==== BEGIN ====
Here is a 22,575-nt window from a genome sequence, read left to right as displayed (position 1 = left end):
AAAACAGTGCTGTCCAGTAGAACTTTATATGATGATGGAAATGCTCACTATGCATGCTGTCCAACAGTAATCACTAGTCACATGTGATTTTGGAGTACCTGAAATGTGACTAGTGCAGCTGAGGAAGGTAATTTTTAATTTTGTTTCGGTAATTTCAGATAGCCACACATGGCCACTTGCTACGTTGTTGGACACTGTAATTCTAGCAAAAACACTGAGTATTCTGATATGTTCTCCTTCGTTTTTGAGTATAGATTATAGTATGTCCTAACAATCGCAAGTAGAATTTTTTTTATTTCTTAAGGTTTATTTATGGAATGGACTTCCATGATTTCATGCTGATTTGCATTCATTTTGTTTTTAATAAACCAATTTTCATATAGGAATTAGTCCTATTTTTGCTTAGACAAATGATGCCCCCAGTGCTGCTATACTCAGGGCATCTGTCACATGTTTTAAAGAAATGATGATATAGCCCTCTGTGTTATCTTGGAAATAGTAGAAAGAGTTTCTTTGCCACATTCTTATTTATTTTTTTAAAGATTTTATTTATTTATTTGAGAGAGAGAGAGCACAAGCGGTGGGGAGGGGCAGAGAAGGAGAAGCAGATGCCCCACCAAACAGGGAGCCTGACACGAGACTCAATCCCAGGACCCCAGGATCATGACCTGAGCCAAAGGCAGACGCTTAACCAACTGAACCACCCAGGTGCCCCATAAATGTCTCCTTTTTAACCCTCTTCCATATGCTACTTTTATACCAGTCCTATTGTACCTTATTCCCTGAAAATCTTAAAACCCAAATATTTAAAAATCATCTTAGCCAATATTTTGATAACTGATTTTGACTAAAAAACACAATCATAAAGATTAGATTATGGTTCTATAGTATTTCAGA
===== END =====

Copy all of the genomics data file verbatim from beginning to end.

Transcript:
Here is a 22,575-nt window from a genome sequence, read left to right as displayed (position 1 = left end):
AAAACAGTGCTGTCCAGTAGAACTTTATATGATGATGGAAATGCTCACTATGCATGCTGTCCAACAGTAATCACTAGTCACATGTGATTTTGGAGTACCTGAAATGTGACTAGTGCAGCTGAGGAAGGTAATTTTTAATTTTGTTTCGGTAATTTCAGATAGCCACACATGGCCACTTGCTACGTTGTTGGACACTGTAATTCTAGCAAAAACACTGAGTATTCTGATATGTTCTCCTTCGTTTTTGAGTATAGATTATAGTATGTCCTAACAATCGCAAGTAGAATTTTTTTTATTTCTTAAGGTTTATTTATGGAATGGACTTCCATGATTTCATGCTGATTTGCATTCATTTTGTTTTTAATAAACCAATTTTCATATAGGAATTAGTCCTATTTTTGCTTAGACAAATGATGCCCCCAGTGCTGCTATACTCAGGGCATCTGTCACATGTTTTAAAGAAATGATGATATAGCCCTCTGTGTTATCTTGGAAATAGTAGAAAGAGTTTCTTTGCCACATTCTTATTTATTTTTTTAAAGATTTTATTTATTTATTTGAGAGAGAGAGAGCACAAGCGGTGGGGAGGGGCAGAGAAGGAGAAGCAGATGCCCCACCAAACAGGGAGCCTGACACGAGACTCAATCCCAGGACCCCAGGATCATGACCTGAGCCAAAGGCAGACGCTTAACCAACTGAACCACCCAGGTGCCCCATAAATGTCTCCTTTTTAACCCTCTTCCATATGCTACTTTTATACCAGTCCTATTGTACCTTATTCCCTGAAAATCTTAAAACCCAAATATTTAAAAATCATCTTAGCCAATATTTTGATAACTGATTTTGACTAAAAAACACAATCATAAAGATTAGATTATGGTTCTATAGTATTTCAGA